Klezmer in Krakow

Feature

Friday, October 10, 2008

For 18 years, the historic Jewish quarter of Krakow has been home to a Jewish cultural festival -- nine days of dancing, lectures, and concerts. 25,000 people attend, most of them Poles with no Jewish family. Stephanie Rowden wondered what Jewish culture can mean in a place where it has been absent for 60 years. She produced the story as part of a public art project in Krakow.

    Music Playlist
  1. Rejoicing
    Artist: The Strauss/Warschauer Duo
    Album: Klezmer Conservatory Band, A Taste of Paradise
    Label: Rounder Records
    Purchase: Amazon
  2. Gate #46
    Artist: Erik Friedlander
    Album: 50 Gates of Understanding
    Label:
  3. Oy Gewald a Ganef
    Artist: Oy Division
    Album: Oy Division!
    Label: levontin 7

Contributors:

Stephanie Rowden

Comments [6]

Norman Jacobs from UK

It might seem odd to some re the interest, even the embrace of Jewish culture in Jewish-extinguished Central Europe or--as one commentator writes--the fondness in the United States for American Native Indian culture.

At the same time, we could ask the question whether the supposedly objective critical perspective on these particular forms of identification is really so detached? Is not the focus, pivoting around issues of justification and sincerity, not an assumption based on the idea of "ownership" of one or another particular identity? Also, why is identification with Latin American culture-- quite prevalent in the West-- seemingly less open to criticism than these issues? In other words, when is the assimilation of culture truly either legitimate or illegitimate? Or is culture, in fact, universal?

Nov. 27 2008 07:12 PM
Hank Greenspan from Ann Arbor, MI USA

I should have added this. The Kaz. festival is only one facet of (mostly young) Poles et. al. attempts to reimagine Polish Jewry. My sense is that many of the more profound such engagements are happening outside of Krakow.

Nov. 26 2008 09:14 PM
Hank Greenspan from Ann Arbor, MI USA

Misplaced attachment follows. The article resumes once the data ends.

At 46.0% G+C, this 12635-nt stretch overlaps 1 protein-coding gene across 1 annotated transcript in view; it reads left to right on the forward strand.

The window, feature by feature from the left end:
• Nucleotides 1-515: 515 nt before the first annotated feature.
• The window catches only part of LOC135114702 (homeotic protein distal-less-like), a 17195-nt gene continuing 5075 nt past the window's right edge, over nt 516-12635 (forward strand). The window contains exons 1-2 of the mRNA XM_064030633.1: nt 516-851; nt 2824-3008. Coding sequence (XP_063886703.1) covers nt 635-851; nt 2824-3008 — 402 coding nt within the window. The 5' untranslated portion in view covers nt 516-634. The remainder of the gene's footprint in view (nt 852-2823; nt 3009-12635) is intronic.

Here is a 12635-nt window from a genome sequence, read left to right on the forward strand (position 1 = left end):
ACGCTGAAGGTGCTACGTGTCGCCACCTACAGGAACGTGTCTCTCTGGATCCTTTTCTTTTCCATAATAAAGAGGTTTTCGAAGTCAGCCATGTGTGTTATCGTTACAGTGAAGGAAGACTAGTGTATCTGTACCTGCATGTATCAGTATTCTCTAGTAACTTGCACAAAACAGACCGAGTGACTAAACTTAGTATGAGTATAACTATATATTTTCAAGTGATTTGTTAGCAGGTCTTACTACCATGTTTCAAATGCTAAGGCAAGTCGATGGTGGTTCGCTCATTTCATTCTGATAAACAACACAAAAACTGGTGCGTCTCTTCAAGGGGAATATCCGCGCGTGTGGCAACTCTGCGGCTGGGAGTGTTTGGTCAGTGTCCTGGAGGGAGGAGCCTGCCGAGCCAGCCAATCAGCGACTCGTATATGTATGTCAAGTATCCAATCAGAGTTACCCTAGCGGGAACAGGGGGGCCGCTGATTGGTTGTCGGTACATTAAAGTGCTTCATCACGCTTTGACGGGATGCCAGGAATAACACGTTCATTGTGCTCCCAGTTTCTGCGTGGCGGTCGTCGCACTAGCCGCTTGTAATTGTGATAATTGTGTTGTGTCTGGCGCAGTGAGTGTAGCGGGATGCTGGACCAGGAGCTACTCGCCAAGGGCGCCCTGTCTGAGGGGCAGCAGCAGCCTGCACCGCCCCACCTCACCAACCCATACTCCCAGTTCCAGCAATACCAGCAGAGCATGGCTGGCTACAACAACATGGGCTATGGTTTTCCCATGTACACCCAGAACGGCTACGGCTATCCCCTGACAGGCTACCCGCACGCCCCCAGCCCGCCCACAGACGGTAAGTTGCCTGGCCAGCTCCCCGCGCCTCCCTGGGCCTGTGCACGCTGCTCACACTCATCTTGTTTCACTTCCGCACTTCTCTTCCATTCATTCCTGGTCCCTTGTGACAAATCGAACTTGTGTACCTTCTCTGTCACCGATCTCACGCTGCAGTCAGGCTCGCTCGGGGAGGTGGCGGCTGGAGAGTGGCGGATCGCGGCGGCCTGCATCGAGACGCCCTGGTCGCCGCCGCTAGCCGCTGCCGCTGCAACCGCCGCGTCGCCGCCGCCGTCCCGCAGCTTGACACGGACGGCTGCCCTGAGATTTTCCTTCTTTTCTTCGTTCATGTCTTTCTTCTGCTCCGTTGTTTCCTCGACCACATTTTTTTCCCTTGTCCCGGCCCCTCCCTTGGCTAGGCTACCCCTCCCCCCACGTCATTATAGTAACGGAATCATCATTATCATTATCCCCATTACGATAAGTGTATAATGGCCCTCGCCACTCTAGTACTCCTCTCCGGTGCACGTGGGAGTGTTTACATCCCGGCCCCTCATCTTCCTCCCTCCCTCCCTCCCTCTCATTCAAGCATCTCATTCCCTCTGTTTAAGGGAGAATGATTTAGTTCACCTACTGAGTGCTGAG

I understand one is supposed to have a "nuanced" response to this phenomenon.

To me, all this is pretty much the same as the way so many Anglo Americans get heavily (and sincerely) into Native American culture. In one respect, it is moving and sincere. In another respect, it is pathetic.

Gilgul? To me, more like Custer doing the Ghost Dance.

Nov. 26 2008 08:27 PM
Adam Cohen from Ann Arbor, MI

Your piece transported me and in such a brief time, it touched upon the complex aspects of this festival.
Thank you once again for opening all of my senses to a new experience.

Oct. 27 2008 11:15 PM
Ruth Ellen Gruber

Anyone who wants to learn more about this phenomenon in the context of Europe (and particularly east-central Europe) as a whole will find my book, "Virtually Jewish: Reinventing Jewish Culture in Europe," published in 2002 by University of California Press, to be of interest.

The Jewish Culture Festival in Krakow was founded in 1988 -- so it's been going on for 20 years. It is one of many, many festivals and other Jewish cultural events in European countries where few if any Jews live today.

The "Please Respond" project that Stephanie and Erica and Hannah put together was an extremely valuable contribution to understanding how this phenomenon is evolving -- because it IS evolving, and will continue to do so.

Oct. 16 2008 01:53 PM
Paulina from Silver Spring, MD

I just wanted to express my "thanks" to you guys for producing this story. THANK YOU!

Oct. 11 2008 01:55 PM

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